[erlang-questions] map elements in defined order

Richard Carlsson carlsson.richard@REDACTED
Sat Oct 28 22:46:10 CEST 2017

2017-10-27 23:58 GMT+02:00 Fred Hebert <mononcqc@REDACTED>:

> On 10/27, Richard Carlsson wrote:
>> One way to
>> avoid this situation would be to say that you can't have two keys that
>> compare equal with == in the same map, just as for an orddict.
> This would, unfortunately, break pattern matching:
> M = #{1 => 1},
> case M of
>    #{1.0 := _} -> % it is safe to add 1.0 if we match
>        M#{1.0 := 2}; % does this crush a value and change the key?
>    _ ->
>        other
> end.
> The fourth line here is problematic. Either (1) maps have a special
> magical pattern matching case where 1.0 and 1 compare equal (which happens
> nowhere else) and decide whether to replace the key or keep it the same, or
> (2) you keep current pattern matching semantics and you can't use existing
> pattern matching to enforce the constraints above.

Yes, you can't change it now that it's in existing code; it would have had
to be done when maps were new. But, having slept on the issue, I now think
that the current state of things is fine. The keys must be seen as existing
on a different level than the values they map to, more part of the
structure of the thing, much like the arity of a tuple. As in your example,
they are used in matching, where exact equality is the expected behaviour.
It is still bothersome for people like Ulf who want to easily generate a
list of the key-value pairs in the order that '<' would consider them - but
that is a fairly unusual use case and can be fixed by making separate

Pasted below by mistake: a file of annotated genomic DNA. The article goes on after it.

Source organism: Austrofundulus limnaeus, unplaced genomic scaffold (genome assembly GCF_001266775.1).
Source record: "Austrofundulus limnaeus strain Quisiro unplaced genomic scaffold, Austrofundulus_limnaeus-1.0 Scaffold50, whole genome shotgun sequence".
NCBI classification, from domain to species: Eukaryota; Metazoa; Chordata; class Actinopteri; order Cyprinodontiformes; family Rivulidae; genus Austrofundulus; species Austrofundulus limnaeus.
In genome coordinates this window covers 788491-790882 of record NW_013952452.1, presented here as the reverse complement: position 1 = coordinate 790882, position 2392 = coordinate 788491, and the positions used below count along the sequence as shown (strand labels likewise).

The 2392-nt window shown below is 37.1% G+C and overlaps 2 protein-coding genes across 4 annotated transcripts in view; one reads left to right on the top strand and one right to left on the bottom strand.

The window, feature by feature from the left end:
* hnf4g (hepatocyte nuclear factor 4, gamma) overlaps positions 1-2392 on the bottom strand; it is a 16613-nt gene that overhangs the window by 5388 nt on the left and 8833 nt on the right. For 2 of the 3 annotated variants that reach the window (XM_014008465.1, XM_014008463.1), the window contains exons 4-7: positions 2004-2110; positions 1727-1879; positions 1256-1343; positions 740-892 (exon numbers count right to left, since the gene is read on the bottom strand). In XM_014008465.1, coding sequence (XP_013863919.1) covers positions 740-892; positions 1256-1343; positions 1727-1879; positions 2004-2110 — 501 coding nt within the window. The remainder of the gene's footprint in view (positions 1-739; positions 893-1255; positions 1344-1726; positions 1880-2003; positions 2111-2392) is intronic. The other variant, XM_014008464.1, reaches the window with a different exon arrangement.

ordering functions accessible (either as a new :< operator or as a regular

One thing can be noted: there is no strict need as far as I can see for the
key order to be related to any other particular order like < or :< (apart
from convenience), as long as there is always a canonical key order
independent of underlying implementation. One could hypothetically use
lexicographical order on the stringified keys, and it would work just as
well, since the ordering is really only used for deciding which maps are at
all comparable. It does decide the ordering of maps of the same size and
with different keys (in which case the values are never examined), but if
that by necessity must be different from the arithmetic order anyway, it
doesn't matter much which order it is. The main thing is that it's cheap to
compute, and the :< order is as cheap as any.

But until :< is actually available as an operator or function, poor Ulf
will need to emulate it using 0/1/2-tagging like I showed (recursively, as
he pointed out). Or write a NIF for performance.
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